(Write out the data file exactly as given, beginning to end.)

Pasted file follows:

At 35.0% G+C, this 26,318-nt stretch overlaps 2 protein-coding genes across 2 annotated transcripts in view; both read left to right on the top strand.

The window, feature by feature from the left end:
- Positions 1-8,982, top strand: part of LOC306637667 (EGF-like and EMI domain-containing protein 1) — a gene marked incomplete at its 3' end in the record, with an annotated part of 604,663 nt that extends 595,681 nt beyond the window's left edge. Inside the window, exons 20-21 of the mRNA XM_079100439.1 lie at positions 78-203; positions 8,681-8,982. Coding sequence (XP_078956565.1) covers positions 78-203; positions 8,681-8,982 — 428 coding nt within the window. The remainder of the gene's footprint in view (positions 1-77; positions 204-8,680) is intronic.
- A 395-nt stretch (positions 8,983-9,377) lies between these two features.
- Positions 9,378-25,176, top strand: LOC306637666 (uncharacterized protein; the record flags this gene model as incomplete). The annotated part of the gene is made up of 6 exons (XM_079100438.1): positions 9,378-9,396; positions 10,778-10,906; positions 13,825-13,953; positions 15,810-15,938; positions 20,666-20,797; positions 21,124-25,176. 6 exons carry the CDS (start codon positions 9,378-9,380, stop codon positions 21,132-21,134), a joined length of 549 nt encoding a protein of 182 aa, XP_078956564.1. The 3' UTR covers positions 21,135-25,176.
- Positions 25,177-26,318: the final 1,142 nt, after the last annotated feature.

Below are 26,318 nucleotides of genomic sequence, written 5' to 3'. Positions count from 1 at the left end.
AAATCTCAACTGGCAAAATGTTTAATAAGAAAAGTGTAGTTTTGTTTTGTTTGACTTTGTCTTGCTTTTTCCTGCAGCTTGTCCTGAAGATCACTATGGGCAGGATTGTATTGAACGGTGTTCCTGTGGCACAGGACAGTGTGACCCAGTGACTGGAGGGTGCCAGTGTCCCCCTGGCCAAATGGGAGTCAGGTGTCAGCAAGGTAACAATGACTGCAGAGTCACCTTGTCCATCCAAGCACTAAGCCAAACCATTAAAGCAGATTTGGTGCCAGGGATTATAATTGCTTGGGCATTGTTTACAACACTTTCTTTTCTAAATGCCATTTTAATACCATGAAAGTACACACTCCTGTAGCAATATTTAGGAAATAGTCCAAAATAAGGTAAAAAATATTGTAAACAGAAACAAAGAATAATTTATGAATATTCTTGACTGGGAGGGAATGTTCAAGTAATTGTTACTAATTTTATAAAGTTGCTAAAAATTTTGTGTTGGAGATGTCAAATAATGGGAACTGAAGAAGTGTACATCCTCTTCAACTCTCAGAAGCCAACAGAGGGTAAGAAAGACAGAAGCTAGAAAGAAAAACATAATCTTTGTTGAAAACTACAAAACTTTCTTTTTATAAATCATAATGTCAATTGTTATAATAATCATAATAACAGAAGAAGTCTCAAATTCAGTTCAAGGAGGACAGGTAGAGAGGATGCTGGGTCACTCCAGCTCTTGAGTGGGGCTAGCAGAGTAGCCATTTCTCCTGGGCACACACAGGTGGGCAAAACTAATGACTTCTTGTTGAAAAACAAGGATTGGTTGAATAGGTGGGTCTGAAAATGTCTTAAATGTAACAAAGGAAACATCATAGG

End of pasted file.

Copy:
At 35.0% G+C, this 26,318-nt stretch overlaps 2 protein-coding genes across 2 annotated transcripts in view; both read left to right on the top strand.

The window, feature by feature from the left end:
- Positions 1-8,982, top strand: part of LOC306637667 (EGF-like and EMI domain-containing protein 1) — a gene marked incomplete at its 3' end in the record, with an annotated part of 604,663 nt that extends 595,681 nt beyond the window's left edge. Inside the window, exons 20-21 of the mRNA XM_079100439.1 lie at positions 78-203; positions 8,681-8,982. Coding sequence (XP_078956565.1) covers positions 78-203; positions 8,681-8,982 — 428 coding nt within the window. The remainder of the gene's footprint in view (positions 1-77; positions 204-8,680) is intronic.
- A 395-nt stretch (positions 8,983-9,377) lies between these two features.
- Positions 9,378-25,176, top strand: LOC306637666 (uncharacterized protein; the record flags this gene model as incomplete). The annotated part of the gene is made up of 6 exons (XM_079100438.1): positions 9,378-9,396; positions 10,778-10,906; positions 13,825-13,953; positions 15,810-15,938; positions 20,666-20,797; positions 21,124-25,176. 6 exons carry the CDS (start codon positions 9,378-9,380, stop codon positions 21,132-21,134), a joined length of 549 nt encoding a protein of 182 aa, XP_078956564.1. The 3' UTR covers positions 21,135-25,176.
- Positions 25,177-26,318: the final 1,142 nt, after the last annotated feature.

Below are 26,318 nucleotides of genomic sequence, written 5' to 3'. Positions count from 1 at the left end.
AAATCTCAACTGGCAAAATGTTTAATAAGAAAAGTGTAGTTTTGTTTTGTTTGACTTTGTCTTGCTTTTTCCTGCAGCTTGTCCTGAAGATCACTATGGGCAGGATTGTATTGAACGGTGTTCCTGTGGCACAGGACAGTGTGACCCAGTGACTGGAGGGTGCCAGTGTCCCCCTGGCCAAATGGGAGTCAGGTGTCAGCAAGGTAACAATGACTGCAGAGTCACCTTGTCCATCCAAGCACTAAGCCAAACCATTAAAGCAGATTTGGTGCCAGGGATTATAATTGCTTGGGCATTGTTTACAACACTTTCTTTTCTAAATGCCATTTTAATACCATGAAAGTACACACTCCTGTAGCAATATTTAGGAAATAGTCCAAAATAAGGTAAAAAATATTGTAAACAGAAACAAAGAATAATTTATGAATATTCTTGACTGGGAGGGAATGTTCAAGTAATTGTTACTAATTTTATAAAGTTGCTAAAAATTTTGTGTTGGAGATGTCAAATAATGGGAACTGAAGAAGTGTACATCCTCTTCAACTCTCAGAAGCCAACAGAGGGTAAGAAAGACAGAAGCTAGAAAGAAAAACATAATCTTTGTTGAAAACTACAAAACTTTCTTTTTATAAATCATAATGTCAATTGTTATAATAATCATAATAACAGAAGAAGTCTCAAATTCAGTTCAAGGAGGACAGGTAGAGAGGATGCTGGGTCACTCCAGCTCTTGAGTGGGGCTAGCAGAGTAGCCATTTCTCCTGGGCACACACAGGTGGGCAAAACTAATGACTTCTTGTTGAAAAACAAGGATTGGTTGAATAGGTGGGTCTGAAAATGTCTTAAATGTAACAAAGGAAACATCATAGG